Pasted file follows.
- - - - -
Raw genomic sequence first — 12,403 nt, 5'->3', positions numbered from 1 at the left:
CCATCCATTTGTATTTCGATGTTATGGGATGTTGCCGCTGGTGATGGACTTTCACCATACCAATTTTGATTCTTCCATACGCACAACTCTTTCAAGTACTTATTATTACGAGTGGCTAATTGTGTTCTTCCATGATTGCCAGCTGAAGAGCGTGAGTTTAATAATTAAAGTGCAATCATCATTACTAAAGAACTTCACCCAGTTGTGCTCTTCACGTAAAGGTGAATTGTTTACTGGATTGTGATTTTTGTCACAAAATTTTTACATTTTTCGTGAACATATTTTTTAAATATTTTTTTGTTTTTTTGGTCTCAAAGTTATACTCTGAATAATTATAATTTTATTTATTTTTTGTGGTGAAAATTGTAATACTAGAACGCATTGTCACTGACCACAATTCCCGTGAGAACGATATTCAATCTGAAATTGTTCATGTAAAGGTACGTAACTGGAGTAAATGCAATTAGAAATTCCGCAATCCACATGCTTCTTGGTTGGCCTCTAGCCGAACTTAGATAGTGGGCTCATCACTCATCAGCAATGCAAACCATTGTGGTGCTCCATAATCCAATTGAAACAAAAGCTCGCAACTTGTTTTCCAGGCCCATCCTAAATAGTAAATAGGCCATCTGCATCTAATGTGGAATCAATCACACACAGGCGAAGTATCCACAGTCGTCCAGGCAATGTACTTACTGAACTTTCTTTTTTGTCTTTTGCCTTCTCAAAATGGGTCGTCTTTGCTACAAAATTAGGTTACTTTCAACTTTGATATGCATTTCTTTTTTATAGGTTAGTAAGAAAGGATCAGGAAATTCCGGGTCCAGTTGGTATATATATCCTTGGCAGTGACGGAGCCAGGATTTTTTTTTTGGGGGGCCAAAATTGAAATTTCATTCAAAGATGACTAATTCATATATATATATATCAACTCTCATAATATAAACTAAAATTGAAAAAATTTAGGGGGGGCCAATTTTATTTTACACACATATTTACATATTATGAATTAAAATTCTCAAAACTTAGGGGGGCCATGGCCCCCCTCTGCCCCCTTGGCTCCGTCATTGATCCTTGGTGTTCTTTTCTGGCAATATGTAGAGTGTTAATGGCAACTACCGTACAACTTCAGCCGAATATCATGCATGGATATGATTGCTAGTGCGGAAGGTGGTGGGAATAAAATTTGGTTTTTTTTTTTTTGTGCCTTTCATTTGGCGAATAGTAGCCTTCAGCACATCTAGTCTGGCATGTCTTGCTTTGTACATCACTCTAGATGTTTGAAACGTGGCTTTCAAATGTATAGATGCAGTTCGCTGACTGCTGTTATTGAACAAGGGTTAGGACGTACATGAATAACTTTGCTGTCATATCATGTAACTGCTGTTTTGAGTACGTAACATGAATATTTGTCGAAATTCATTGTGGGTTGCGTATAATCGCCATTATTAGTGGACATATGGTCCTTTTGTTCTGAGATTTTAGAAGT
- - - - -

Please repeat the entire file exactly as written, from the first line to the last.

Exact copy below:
Raw genomic sequence first — 12,403 nt, 5'->3', positions numbered from 1 at the left:
CCATCCATTTGTATTTCGATGTTATGGGATGTTGCCGCTGGTGATGGACTTTCACCATACCAATTTTGATTCTTCCATACGCACAACTCTTTCAAGTACTTATTATTACGAGTGGCTAATTGTGTTCTTCCATGATTGCCAGCTGAAGAGCGTGAGTTTAATAATTAAAGTGCAATCATCATTACTAAAGAACTTCACCCAGTTGTGCTCTTCACGTAAAGGTGAATTGTTTACTGGATTGTGATTTTTGTCACAAAATTTTTACATTTTTCGTGAACATATTTTTTAAATATTTTTTTGTTTTTTTGGTCTCAAAGTTATACTCTGAATAATTATAATTTTATTTATTTTTTGTGGTGAAAATTGTAATACTAGAACGCATTGTCACTGACCACAATTCCCGTGAGAACGATATTCAATCTGAAATTGTTCATGTAAAGGTACGTAACTGGAGTAAATGCAATTAGAAATTCCGCAATCCACATGCTTCTTGGTTGGCCTCTAGCCGAACTTAGATAGTGGGCTCATCACTCATCAGCAATGCAAACCATTGTGGTGCTCCATAATCCAATTGAAACAAAAGCTCGCAACTTGTTTTCCAGGCCCATCCTAAATAGTAAATAGGCCATCTGCATCTAATGTGGAATCAATCACACACAGGCGAAGTATCCACAGTCGTCCAGGCAATGTACTTACTGAACTTTCTTTTTTGTCTTTTGCCTTCTCAAAATGGGTCGTCTTTGCTACAAAATTAGGTTACTTTCAACTTTGATATGCATTTCTTTTTTATAGGTTAGTAAGAAAGGATCAGGAAATTCCGGGTCCAGTTGGTATATATATCCTTGGCAGTGACGGAGCCAGGATTTTTTTTTTGGGGGGCCAAAATTGAAATTTCATTCAAAGATGACTAATTCATATATATATATATCAACTCTCATAATATAAACTAAAATTGAAAAAATTTAGGGGGGGCCAATTTTATTTTACACACATATTTACATATTATGAATTAAAATTCTCAAAACTTAGGGGGGCCATGGCCCCCCTCTGCCCCCTTGGCTCCGTCATTGATCCTTGGTGTTCTTTTCTGGCAATATGTAGAGTGTTAATGGCAACTACCGTACAACTTCAGCCGAATATCATGCATGGATATGATTGCTAGTGCGGAAGGTGGTGGGAATAAAATTTGGTTTTTTTTTTTTTGTGCCTTTCATTTGGCGAATAGTAGCCTTCAGCACATCTAGTCTGGCATGTCTTGCTTTGTACATCACTCTAGATGTTTGAAACGTGGCTTTCAAATGTATAGATGCAGTTCGCTGACTGCTGTTATTGAACAAGGGTTAGGACGTACATGAATAACTTTGCTGTCATATCATGTAACTGCTGTTTTGAGTACGTAACATGAATATTTGTCGAAATTCATTGTGGGTTGCGTATAATCGCCATTATTAGTGGACATATGGTCCTTTTGTTCTGAGATTTTAGAAGT